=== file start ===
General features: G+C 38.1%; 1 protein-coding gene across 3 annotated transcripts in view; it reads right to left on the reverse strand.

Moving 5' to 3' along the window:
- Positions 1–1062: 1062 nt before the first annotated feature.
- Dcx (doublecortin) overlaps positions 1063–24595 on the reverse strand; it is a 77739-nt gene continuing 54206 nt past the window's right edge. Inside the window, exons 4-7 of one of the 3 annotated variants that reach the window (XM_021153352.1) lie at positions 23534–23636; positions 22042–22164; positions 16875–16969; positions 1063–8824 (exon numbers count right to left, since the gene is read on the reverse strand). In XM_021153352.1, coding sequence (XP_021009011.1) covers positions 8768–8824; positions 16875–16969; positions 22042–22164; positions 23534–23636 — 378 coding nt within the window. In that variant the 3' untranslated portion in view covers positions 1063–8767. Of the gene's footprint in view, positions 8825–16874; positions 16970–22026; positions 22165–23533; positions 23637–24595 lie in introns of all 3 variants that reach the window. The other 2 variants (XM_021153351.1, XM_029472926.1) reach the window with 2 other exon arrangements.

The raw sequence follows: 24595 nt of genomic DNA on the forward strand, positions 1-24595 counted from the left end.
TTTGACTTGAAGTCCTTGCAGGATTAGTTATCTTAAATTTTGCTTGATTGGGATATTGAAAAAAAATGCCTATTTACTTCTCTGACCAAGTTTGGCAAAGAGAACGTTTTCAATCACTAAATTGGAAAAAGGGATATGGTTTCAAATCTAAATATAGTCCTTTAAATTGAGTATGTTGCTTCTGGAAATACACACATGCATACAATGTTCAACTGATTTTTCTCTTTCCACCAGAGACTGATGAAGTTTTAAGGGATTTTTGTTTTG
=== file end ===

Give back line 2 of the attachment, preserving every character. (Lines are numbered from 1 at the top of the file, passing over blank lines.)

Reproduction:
Moving 5' to 3' along the window: